Timeouts for arbitrary Python functions.
Easy timeouts for Python
PTO is an MIT-licensed library to make it easy to impose time limits on the runtime of a function that doesn’t expose that functionality itself. I was inspired by a need to prevent a scheduled job from running too long on a platform where I was paying by the hour. Maybe you just need to wrap a flaky network call. Either way, it’s as simple as:
>>> from pto import timeout >>> @timeout(5) ... def slow_func(): ... while True: ... pass ... >>> slow_func() Traceback (most recent call last): File "<stdin>", line 1, in <module> File "<string>", line 2, in slow_func File "pto/__init__.py", line 97, in _timeout result = f(*args, **kwargs) File "<stdin>", line 3, in slow_func File "pto/__init__.py", line 89, in handle_timeout raise TimedOutException pto.TimedOutException: u'Timed Out'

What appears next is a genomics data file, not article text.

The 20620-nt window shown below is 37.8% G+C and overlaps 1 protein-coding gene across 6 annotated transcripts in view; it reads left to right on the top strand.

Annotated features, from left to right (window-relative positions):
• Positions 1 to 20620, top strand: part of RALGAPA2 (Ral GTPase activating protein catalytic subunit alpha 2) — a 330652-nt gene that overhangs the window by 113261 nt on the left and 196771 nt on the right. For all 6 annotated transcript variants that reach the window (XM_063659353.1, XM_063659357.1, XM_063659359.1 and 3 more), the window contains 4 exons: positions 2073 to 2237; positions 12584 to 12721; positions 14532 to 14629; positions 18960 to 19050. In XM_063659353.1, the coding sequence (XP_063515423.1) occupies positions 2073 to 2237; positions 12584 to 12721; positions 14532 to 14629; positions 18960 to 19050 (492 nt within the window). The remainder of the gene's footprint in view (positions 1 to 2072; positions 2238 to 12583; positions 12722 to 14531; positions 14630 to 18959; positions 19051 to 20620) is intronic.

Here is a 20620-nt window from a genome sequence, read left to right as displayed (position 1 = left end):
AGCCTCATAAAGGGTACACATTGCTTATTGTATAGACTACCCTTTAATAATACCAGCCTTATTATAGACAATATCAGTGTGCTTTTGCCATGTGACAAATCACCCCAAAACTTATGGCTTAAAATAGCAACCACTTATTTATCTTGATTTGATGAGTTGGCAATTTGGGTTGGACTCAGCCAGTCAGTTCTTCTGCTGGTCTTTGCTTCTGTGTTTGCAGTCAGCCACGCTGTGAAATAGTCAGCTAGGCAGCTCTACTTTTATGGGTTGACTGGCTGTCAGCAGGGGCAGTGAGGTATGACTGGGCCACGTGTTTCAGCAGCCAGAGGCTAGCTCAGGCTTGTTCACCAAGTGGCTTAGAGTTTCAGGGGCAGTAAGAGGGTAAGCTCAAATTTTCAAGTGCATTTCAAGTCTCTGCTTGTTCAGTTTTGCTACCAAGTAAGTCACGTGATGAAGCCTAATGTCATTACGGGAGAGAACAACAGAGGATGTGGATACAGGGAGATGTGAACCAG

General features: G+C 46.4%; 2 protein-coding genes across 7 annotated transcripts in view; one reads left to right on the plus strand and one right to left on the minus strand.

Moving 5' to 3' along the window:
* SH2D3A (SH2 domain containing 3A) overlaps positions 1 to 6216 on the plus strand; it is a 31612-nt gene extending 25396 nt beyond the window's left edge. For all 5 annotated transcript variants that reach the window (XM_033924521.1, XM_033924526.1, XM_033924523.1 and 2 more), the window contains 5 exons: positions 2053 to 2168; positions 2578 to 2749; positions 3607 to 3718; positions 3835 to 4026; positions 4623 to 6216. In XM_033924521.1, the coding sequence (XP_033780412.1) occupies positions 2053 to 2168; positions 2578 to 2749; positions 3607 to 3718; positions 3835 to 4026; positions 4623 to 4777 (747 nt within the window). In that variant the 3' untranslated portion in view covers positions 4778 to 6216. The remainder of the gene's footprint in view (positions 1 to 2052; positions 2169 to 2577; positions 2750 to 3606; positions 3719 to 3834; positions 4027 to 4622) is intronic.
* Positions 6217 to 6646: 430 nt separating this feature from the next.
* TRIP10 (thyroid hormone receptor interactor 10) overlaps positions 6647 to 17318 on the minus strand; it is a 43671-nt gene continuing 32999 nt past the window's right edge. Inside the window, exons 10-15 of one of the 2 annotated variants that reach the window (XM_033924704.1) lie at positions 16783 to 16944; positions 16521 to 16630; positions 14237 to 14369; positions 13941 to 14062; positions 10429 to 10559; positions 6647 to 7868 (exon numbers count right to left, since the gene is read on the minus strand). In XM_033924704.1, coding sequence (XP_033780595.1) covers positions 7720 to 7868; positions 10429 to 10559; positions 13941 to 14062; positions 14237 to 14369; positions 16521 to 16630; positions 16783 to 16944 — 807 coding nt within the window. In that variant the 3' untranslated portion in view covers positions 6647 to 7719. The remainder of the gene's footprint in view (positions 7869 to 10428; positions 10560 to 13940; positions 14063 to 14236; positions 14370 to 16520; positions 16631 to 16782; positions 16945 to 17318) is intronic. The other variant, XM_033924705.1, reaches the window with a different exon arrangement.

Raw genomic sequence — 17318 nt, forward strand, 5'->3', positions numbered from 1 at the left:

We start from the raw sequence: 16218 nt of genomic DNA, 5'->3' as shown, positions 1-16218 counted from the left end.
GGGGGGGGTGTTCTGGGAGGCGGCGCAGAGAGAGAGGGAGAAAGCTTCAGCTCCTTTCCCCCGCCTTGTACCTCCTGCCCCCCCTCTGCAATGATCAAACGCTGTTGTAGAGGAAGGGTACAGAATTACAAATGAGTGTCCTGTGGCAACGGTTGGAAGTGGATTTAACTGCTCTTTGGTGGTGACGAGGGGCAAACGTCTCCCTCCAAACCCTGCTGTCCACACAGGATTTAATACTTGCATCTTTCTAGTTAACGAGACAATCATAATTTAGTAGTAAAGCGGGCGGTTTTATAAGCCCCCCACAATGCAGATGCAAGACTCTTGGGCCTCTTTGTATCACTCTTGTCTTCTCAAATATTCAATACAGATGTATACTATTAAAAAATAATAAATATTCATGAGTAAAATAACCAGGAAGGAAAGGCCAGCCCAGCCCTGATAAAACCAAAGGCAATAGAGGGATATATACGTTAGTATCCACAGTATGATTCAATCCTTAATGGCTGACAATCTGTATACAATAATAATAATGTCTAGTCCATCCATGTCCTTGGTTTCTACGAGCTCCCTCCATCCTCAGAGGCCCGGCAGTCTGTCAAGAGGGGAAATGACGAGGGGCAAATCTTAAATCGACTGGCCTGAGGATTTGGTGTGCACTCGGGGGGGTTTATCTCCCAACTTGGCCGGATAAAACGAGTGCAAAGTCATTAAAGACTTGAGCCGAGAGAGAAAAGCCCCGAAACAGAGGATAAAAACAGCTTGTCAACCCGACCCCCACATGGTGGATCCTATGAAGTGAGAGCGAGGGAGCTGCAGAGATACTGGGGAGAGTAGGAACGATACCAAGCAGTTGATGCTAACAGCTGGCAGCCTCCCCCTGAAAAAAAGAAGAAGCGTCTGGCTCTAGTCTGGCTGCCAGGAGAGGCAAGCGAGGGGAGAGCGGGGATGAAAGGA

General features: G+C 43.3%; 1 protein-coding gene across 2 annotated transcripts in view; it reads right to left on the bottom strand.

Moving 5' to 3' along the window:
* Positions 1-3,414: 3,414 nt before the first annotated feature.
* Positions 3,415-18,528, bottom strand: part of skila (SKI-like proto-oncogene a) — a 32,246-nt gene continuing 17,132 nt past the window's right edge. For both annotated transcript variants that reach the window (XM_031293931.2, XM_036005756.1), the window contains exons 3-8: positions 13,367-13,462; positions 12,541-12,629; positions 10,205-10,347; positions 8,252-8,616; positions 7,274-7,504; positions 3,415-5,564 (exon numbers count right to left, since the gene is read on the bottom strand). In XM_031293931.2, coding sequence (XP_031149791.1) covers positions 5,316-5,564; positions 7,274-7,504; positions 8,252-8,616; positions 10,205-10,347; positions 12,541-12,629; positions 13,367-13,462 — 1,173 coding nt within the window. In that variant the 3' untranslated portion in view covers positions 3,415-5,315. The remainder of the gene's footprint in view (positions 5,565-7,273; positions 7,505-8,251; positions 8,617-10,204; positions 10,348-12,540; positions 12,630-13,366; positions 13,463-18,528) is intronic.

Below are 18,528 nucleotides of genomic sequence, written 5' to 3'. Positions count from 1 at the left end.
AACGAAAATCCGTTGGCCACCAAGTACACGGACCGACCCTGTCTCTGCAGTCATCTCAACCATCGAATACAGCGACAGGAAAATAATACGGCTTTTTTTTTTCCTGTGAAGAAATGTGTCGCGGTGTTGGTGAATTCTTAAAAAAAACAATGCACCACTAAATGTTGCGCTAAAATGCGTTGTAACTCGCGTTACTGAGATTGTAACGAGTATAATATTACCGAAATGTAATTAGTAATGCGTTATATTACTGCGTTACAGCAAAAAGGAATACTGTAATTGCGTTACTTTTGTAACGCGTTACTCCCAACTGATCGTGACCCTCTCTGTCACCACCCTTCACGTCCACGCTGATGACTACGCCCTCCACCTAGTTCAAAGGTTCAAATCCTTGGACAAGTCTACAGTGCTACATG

I was inspired to do this by Chris Wright’s recipe. I liked the recipe, but I got tired of copying and pasting it, and I didn’t like that the decorator didn’t preserve the signature, docstring, etc.
This only works on Unix-like platforms. Sorry, Windows users. I’d love to support Windows, but the secret sauce (signal.alarm from the std lib) doesn’t work on Windows.
This isn’t really designed to play well with threads, because only the main thread will receive signals in Python. Anyway, if you’re using threads, you probably have other ways to handle timeouts.
If you want to put timeouts on static methods or class methods, you need to put the timeout on the method first, and then decorate the wrapped method with @staticmethod or @classmethod. There are examples in test_pto.py.
I am pretty sure that the lib works in Python 2.4, but I don’t have an install around to test that. If anybody wants to volunteer to verify the lib on 2.4, please contact me.
To install PTO, simply:
$ pip install pto
Or, if you absolutely must:
$ easy_install pto
But, you really shouldn’t do that.